The worst kept secret in Singapore ahead of yesterday’s Budget 2019 announcement was the plan to focus heavily on healthcare — specifically support for the Merdeka Generation, a term used to describe the people who lived through the island’s independence.
To highlight the priority, after a brief announcement of a bicentennial fund, Singapore Finance Minister Heng Swee Keat jumped into various initiatives aimed at helping the elderly better afford healthcare in their later years.
With aggressive government focus, it is reasonable to expect a bumper year for the medtech industry.
The difference between now and 2015, when people were pointing to the healthcare sector as a giant startup opportunity, are underlying statistics that suggest the medtech sector is gaining momentum.
According to e27 data, 13 health-tech companies raised funding in 2018, the fourth-highest amount of deals in the country.
If we consider the government priority, plus the natural momentum of the industry, it beg’s the question if medtech is set to enjoy a hype cycle similar to e-commerce years ago, fintech after that and, more recently, blockchain.
After speaking to investors and startups, the answer is, “yes, but…”
According to Albert Shyy, a Principal at Burda Principal Investments, most of the VCs he speaks with have put medtech on their watchlist because of the potential for mobile phones to disrupt the value chain.
However, there is a ‘but’.
“I think the main forces that could work against it are that healthcare may have a slower ramp-up due to higher regulatory concerns, so I am not sure if the acceleration will be as steep as e-commerce/fintech were (especially in moving from seed to Series A and beyond),” he said in an email.
When fintech was exploding in 2016, it was very common to walk into finance-industry events and listen to smart people argue vociferously for deregulation. In healthtech, nobody really makes that argument.
If deregulation in finance results in a few people getting burned financially, that is bad, but at the end of the day it is just money. If deregulation in medicine results in deaths, that is an entirely different conversation.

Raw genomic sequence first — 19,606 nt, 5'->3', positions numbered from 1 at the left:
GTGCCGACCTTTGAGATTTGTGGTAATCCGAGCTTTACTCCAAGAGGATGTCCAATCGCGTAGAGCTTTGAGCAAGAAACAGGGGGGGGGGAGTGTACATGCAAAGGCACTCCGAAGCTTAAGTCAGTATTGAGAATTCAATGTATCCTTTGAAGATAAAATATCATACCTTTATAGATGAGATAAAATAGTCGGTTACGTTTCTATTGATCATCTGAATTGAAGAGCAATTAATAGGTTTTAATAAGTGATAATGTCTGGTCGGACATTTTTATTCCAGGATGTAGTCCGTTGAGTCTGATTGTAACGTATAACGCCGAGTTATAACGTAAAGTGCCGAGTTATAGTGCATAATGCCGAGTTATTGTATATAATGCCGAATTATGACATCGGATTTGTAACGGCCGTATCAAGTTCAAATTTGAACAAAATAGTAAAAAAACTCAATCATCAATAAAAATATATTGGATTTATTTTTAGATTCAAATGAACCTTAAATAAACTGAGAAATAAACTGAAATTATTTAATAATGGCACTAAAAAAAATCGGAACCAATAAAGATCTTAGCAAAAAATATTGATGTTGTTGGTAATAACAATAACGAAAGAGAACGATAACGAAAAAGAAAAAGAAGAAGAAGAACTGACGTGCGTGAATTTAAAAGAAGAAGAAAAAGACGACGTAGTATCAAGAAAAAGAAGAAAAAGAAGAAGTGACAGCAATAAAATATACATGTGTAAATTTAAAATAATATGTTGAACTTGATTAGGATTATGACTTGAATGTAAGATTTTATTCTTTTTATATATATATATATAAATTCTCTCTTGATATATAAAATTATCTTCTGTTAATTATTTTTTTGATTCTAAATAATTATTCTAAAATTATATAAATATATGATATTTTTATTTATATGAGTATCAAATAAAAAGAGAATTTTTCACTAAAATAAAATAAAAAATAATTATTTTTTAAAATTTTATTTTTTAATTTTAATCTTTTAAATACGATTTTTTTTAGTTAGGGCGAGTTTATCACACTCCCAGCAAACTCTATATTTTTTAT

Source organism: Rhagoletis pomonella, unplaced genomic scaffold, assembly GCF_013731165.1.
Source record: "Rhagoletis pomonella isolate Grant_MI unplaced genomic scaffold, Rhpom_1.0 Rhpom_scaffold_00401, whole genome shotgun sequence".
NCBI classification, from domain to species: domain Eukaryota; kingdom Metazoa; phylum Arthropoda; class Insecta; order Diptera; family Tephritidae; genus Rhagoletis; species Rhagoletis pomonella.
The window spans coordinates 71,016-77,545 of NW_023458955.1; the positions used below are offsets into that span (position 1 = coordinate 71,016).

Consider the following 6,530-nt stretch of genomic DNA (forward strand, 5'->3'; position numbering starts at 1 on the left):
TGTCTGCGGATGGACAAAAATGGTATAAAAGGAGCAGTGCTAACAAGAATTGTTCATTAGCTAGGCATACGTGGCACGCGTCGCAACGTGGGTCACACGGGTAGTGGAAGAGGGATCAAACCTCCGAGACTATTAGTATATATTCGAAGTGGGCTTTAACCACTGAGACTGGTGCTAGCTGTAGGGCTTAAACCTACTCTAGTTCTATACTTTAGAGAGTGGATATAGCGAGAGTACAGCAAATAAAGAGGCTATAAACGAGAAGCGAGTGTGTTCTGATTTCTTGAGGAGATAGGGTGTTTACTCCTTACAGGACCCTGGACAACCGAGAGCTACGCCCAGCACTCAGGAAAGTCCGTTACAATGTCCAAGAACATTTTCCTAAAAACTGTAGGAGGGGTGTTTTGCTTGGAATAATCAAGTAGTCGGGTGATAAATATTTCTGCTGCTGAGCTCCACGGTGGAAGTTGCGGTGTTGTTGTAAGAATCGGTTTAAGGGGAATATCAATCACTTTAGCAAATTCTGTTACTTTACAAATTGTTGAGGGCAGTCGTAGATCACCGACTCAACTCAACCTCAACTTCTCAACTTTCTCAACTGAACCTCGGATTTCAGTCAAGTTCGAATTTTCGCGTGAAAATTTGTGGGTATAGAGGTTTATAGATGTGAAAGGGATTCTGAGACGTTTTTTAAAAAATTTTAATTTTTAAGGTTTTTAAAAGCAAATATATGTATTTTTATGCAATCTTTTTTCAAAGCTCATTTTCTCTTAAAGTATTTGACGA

This is coupled with the fact that medtech companies are typically more expensive to run than an e-wallet, so startups are at further risk of running out of cash while their product navigates bureaucracy.
That being said, governments across the world are opening options for experimentation in medtech. Singapore has a medicine-focussed sandbox and the US Food and Drug Administration has launched a programme to help startups get approval from insurance companies.
But this being said, investors are still bullish on the industry’s future. No, it may not “pop” like blockchain, but it is widely anticipated to grow, and one reason is advancements in artificial intelligence.
According to Will Klippgen, a Managing Partner at Cocoon Capital, the growth of artificial intelligence has made starting a medtech company cheaper. This has helped entrepreneurs sidestep hospitals to get the MVP off the ground.
“More machine learning talent is available, both in Singapore and across the world along with better algorithms as well as better tools for scaling up AI software,” he said.
Today, the Cocoon announced a US$1 million investment into See-Mode, a startup that uses AI to help predict strokes.
The most important part of any business is its customers. It is easy to complain about regulations, or the ability to get financing, but it is irrelevant if nobody is buying the product.
For WhiteCoat, a company that allows people to perform check-ups via their phone and order medicine-for-delivery, a lot of the traditional barriers are starting to fall.
“I think Singaporeans are well educated and mobile phone penetration rate is high. Therefore they get a lot of information online. But they need a professional to help them. For older groups, [our product] is a big bonus because doctor consultations are a logistics exercise,” said Dr. Yii Heng Seng, the Chairman WhiteCoat Global.
People trust doing business on their phones and for some in Singapore the convenience of performing checkups at home outweighs the benefits of trekking to the doctor for a face-to-face consultation.
Dr. Yii acknowledged that WhiteCoat is entering uncharted territory without guidelines or protocols.
This means, and these are my words not his, it will be more useful to look at consumer adoption in a year or two.
There are a couple of other weights dragging down explosive growth in medtech. They are as follows:
Southeast Asia is not a medtech hub: There are two Southeast Asian countries that see significant innovation in medtech, Thailand and Singapore. After that, there is not a lot of interest in the industry. According to an Indonesian investor, the region’s largest country will not be seeing a medtech boom in the near future.
Data hacks are a real problem: If we focus on Singapore, two of the biggest controversies in the past year have involved personal medical data being hacked or leaked. Over the summer, the National University Hospital was hacked in an incident that affected 1.5 million people. Currently, the government is dealing with the fallout from a leak that revealed the HIV-positive status of over 14,000 people.
These incidents have severely harmed public trust in online security and the willingness to pass over sensitive information to the medtech industry.
After Singapore Budget 2019, it is clear that medtech will be a major theme for the remainder of the year. It may not experience a hype-cycle at the same level of blockchain, but the industry should experience solid and stable growth over the next 12 months.
So is medtech ready to explode?